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Living the Legacy 40 Years Later
Doctor in Howard's Class of '68 Has Followed MLK's Lessons

By Akeya Dickson
Washington Post Staff Writer
Thursday, May 29, 2008

While bereaved rioters razed the District's U Street corridor after the assassination of the Rev. Martin Luther King Jr. in April 1968, Ronald Anderson was preparing for his graduation from Howard University's medical school a few blocks away.

The news of King's death left the young, black doctor more determined to walk boldly through doors that King and the civil rights movement had pried open. Like many in his class, Anderson, an ophthalmologist, would become the first African American hired for many of the jobs he had throughout his medical career.

Anderson and his wife, Beverly, a longtime university professor and former administrator, also became trailblazers in Prince George's County, where they were the first black family to move into the exclusive Tantallon subdivision in Fort Washington, in 1973. They were part of the early tide of black professionals flowing from the District into the then-predominantly white suburb, beginning the demographic transformation of Prince George's into one of the nation's wealthiest, best-educated, predominantly black jurisdictions.

When Anderson joined his medical school classmates this month for their 40th reunion at a D.C. hotel, he recalled the impact of that momentous year, 1968, on his life.

"That was a pivotal point in civil rights history that changed things for young, black doctors," Anderson said during a speech at the reunion dinner, before handing over a donation he had collected from classmates for the university's medical alumni association. "Our class graduated nine ophthalmologists, and that number was unheard of at any university, especially a black one."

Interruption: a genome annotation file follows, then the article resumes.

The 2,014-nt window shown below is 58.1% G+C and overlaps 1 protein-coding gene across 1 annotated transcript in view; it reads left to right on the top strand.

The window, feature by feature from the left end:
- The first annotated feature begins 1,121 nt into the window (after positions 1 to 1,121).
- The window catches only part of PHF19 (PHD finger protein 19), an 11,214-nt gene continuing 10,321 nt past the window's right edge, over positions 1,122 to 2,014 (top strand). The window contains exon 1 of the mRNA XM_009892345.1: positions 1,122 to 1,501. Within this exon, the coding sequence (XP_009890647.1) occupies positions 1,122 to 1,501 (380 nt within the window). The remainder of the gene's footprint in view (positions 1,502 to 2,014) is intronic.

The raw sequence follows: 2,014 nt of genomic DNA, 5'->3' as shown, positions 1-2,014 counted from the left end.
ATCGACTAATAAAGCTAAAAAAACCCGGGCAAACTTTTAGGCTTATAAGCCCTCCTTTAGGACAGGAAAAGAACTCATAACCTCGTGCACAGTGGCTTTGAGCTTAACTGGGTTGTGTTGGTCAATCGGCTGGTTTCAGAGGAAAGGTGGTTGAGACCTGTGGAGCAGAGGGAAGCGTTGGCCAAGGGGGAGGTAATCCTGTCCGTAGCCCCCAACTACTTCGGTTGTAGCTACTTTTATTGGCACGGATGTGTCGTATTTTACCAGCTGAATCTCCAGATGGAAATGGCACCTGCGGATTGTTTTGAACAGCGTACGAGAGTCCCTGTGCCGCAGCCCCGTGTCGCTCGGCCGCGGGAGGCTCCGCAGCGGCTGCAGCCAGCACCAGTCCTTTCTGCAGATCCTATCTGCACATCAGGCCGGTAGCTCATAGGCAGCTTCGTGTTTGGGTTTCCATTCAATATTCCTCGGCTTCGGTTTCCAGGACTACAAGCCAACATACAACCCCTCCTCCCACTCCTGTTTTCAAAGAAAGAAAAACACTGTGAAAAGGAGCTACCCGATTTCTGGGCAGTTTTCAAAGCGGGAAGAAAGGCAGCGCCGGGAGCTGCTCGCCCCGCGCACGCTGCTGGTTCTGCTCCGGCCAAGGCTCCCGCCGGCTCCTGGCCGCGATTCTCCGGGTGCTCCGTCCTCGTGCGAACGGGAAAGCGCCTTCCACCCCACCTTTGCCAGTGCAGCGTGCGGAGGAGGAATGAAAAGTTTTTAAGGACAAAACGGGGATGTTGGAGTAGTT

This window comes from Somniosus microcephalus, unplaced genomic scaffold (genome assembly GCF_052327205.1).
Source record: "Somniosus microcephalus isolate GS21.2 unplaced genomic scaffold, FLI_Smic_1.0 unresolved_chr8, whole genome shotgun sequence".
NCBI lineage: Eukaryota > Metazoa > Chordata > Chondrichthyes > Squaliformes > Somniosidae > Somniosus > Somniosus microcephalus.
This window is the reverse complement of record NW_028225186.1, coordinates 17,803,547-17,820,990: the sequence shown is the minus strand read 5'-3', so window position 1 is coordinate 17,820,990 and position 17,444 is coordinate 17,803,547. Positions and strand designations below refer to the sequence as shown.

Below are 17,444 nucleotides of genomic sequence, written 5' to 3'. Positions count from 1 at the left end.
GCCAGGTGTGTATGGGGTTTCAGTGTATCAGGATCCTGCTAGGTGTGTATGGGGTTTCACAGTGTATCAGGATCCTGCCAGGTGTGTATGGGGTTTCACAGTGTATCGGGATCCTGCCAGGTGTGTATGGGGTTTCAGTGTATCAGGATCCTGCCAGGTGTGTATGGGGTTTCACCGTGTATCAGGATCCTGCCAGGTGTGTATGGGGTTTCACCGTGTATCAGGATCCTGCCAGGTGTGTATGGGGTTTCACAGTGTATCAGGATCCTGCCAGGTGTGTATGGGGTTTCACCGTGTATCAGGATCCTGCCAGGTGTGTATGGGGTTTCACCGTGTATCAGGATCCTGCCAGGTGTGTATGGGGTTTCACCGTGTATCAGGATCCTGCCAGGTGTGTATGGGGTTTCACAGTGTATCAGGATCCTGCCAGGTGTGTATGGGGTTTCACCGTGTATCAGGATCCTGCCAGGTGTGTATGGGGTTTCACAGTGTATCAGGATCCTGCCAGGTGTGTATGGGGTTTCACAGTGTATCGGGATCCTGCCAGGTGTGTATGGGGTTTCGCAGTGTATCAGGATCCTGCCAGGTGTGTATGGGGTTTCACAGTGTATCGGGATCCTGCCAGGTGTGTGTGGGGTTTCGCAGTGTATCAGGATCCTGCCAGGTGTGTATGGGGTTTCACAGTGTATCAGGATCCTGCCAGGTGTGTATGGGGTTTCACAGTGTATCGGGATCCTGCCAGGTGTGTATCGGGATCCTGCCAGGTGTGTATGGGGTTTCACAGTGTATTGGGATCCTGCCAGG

Clarence McRipley Jr., a classmate of Anderson's who practices internal medicine in Bloomfield Hills, Mich., said his daughter was born a month earlier than expected in 1968, when his wife went into labor after hearing the news of King's death. King's legacy has had a lasting impact on the class, McRipley said.

"We decided we were going to make something of ourselves," he said. "Most of our class practices in the inner city, and that's because we learned that you're never too big to reach back to the inner city and give back."

For Anderson, who had wanted to be an obstetrician-gynecologist, life changed direction the day King died. "That very evening, I realized I needed to follow his creed to make a difference and go into a specialty that didn't have many blacks," Anderson said. "At that point, there may have been 15 black ophthalmologists in the world."

Anderson was drafted in 1972 during the Vietnam War and served two years as a major at the Pentagon, where he was the agency's first black surgeon.

"Within the first couple of weeks, I got to operate on General [Creighton W.] Abrams, who was chief of staff of the Army, which was a real privilege because he was the top man in the world," Anderson said.

When Anderson completed his two years of service, he was recruited to Washington Hospital Center by Melvin Alper, then the chairman of ophthalmology at the center and at George Washington University Hospital. Only a few centers were training black doctors, and ophthalmology was an especially tough specialty to enter because the residents chosen at most hospitals tended to have family ties in the field, Anderson said.

"I was the first black surgeon to operate out of several hospitals here in Washington, D.C.," Anderson said.

The racism was pervasive, Anderson said, but he knew his hard work would pay off.